Copenhagen Shootings Likely "Inspired" by Paris Attacks

A police handout photo from surveillence footage shows the suspect in a shooting attack on a cafe in Copenhagen on Saturday that killed one person. Preliminary interviews indicate that there was only one perpetrator. Photo: EPA

COPENHAGEN (DPA) – The gunman who killed two people in attacks at an event promoting free speech and on a Copenhagen synagogue was likely "inspired" by last month's massacre at the offices of Charlie Hebdo in Paris, Danish police said Sunday.

The identity of the 22-year-old gunman has been established but police said they would not yet name him due to the ongoing investigation.

Officers shot him dead outside his apartment early Sunday in a hail of gunfire.

Jens Madsen, head of Danish security service PET, said he believed the shooter was "inspired by the attacks in Paris," referring to the Islamist killing spree that left 17 people dead, including 12 at the offices of the satirical newspaper Charlie Hebdo, known for its caricatures of the prophet Mohammed.


The suspect "has been in our sights," Madsen said, but added that his agency "has no specific or concrete knowledge" that he had travelled to Iraq and Syria to fight or train alongside militant groups.

The suspect, who was born in Denmark, had a lengthy criminal record, including weapons possession charges and assault. He also had links to criminal gangs, police said.

Police were conducted forensic tests on two hand guns found at his apartment to see if it matched the shootings. Clothes that matched the description of the shooter were also discovered.

Surveillance footage was being used to retrace the suspect's movements, police said, adding that it was still unclear if he was aided by others.

A vigil for the victims is planned for Monday evening in Copenhagen. It will be attended by Paris mayor Anne Hidalgo, Copenhagen mayor Frank Jensen said.

The first shooting took place in a cafe hosting a freedom of speech event attended by Lars Vilks, a Swedish artist who has received death threats for satirizing the prophet Mohammed in cartoons.

Vilks, the presumed target, was unharmed. In remarks to Swedish daily Aftonbladet, he said he feared "there will be more attacks."

Filmmaker Finn Norgaard, 55, was killed in the afternoon assault on the Krudttonden cafe. The Danish director known for his documentary work had posted on Facebook after the Charlie Hebdo attacks that "brave people" had been killed by "cowardly Muslim fascists."

The second attack, some 10 hours later, took place near the city's main synagogue. Dan Uzan, a young Jewish man in charge of checking visitors into a building near the synagogue, was shot in the head and died.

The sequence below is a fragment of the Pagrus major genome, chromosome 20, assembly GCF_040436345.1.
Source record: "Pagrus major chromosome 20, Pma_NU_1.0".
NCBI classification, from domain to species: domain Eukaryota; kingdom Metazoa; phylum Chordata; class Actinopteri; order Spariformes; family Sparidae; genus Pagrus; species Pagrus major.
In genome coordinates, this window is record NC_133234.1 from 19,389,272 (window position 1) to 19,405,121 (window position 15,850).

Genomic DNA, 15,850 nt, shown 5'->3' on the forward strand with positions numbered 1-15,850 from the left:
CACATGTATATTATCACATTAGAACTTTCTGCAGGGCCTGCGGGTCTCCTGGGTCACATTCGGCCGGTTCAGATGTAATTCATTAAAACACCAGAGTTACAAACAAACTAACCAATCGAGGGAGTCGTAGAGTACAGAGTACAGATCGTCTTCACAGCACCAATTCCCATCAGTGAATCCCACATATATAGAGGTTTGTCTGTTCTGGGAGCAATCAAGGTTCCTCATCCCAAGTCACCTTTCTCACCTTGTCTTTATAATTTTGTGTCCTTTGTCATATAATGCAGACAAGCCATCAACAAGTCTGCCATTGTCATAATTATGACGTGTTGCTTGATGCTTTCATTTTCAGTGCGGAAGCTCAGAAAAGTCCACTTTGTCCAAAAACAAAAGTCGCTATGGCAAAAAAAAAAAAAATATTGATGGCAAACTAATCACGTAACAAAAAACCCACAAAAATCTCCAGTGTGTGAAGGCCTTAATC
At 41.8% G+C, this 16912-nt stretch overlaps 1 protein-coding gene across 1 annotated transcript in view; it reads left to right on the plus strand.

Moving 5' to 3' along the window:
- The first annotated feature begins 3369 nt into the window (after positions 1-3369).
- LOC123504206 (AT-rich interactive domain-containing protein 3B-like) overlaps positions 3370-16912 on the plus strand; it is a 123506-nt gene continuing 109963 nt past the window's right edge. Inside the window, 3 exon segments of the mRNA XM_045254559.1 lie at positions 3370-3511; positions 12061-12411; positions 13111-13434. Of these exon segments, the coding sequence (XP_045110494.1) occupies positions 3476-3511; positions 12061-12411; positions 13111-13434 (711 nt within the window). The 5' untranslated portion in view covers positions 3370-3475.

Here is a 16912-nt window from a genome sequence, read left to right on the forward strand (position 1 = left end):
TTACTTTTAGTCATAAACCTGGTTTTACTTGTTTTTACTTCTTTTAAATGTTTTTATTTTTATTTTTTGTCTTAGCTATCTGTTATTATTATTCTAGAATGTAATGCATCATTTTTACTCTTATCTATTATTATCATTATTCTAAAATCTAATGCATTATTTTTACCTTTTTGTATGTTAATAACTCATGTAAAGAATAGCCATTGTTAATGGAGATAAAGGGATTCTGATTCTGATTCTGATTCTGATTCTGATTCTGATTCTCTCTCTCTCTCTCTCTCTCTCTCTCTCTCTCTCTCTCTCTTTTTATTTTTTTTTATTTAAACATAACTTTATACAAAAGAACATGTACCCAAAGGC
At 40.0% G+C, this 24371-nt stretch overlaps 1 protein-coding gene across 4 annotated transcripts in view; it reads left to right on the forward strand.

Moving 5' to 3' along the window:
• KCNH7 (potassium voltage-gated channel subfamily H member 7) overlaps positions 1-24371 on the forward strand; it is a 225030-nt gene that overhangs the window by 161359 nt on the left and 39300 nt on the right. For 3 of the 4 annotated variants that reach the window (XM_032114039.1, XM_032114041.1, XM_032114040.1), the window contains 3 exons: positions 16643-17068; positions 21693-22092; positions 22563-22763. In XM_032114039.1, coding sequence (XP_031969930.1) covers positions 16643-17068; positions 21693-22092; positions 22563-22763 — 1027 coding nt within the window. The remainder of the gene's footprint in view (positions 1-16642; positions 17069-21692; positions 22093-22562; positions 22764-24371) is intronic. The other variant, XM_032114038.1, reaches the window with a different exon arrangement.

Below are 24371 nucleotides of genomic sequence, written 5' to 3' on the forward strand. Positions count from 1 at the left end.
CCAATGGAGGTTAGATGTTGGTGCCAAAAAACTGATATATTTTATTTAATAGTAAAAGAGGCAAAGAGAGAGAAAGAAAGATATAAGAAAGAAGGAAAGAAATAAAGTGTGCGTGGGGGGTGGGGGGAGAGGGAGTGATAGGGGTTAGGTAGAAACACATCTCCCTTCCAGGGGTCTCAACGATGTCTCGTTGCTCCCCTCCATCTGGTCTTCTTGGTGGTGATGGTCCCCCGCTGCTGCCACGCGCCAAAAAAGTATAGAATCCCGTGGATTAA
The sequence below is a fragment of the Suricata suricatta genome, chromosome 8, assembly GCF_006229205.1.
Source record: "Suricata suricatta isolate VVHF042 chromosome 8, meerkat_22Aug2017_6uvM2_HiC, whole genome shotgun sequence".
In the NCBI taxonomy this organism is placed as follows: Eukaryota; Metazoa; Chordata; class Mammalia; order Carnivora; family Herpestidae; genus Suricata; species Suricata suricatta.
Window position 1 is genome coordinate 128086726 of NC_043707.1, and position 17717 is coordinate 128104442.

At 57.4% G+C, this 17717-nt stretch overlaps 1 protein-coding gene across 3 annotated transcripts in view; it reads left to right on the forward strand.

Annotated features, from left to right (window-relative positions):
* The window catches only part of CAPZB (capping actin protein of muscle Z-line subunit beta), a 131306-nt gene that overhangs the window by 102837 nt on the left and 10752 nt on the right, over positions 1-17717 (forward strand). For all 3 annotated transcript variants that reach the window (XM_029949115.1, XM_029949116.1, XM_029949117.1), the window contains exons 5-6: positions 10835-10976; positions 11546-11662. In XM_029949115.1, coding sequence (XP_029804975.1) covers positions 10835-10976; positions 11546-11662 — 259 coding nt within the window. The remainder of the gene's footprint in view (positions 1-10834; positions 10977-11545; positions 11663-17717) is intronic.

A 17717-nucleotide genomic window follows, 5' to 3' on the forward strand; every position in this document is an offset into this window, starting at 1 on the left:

The assailant failed to enter the building, where about 80 people had gathered for a Jewish confirmation party.

The suspect was traced to the apartment building after police were tipped off by a taxi driver who had given him a ride after the first shooting.

Four of the five police officers who had been injured in the shootings have been released from hospital, police said.

Police arrested at least one person in a raid Sunday afternoon at an internet cafe near the scene where the suspected gunman was killed by police, news agency Ritzau reported.

Police have declined to comment any possible connection to the Copenhagen attacks.

Speaking at a news conference, Prime Minister Helle Thorning-Schmidt said that investigations were ongoing and that she was liaising with the leaders of Britain, France, Germany and Sweden.

"There are forces that want to harm Denmark, that want to crush our freedom of expression, our belief in liberty. We are not facing a fight between Islam and the West, it is not a fight between Muslims and non-Muslims," she said.

UN Secretary General Ban Ki-moon said in a statement that the world must "stand strong for freedom of expression and tolerance" and "there is no space for anti-Semitism or any form of racial, ethnic or religious discrimination."

Israel's Prime Minister Benjamin Netanyahu, who is campaigning for a March 17 general election, said that his country was "preparing and calling for mass immigration [of Jews] from Europe."

"Again Jews have been murdered on European soil only because of them being Jews and this wave of attacks is likely to continue," he told his cabinet in reference to last month's killings in Paris.


Danish Muslim organizations condemned the attacks, as did the leader of the controversial Grimhoj mosque in western Denmark, who warned against demonizing Muslims.

"We strongly reject this act of terror," Oussama Mohamad El-Saadi told the online edition the daily Jyllands-Posten.

The Grimhoj mosque has generated controversy as members of the congregation have travelled to Syria and Iraq to fight for jihadist groups.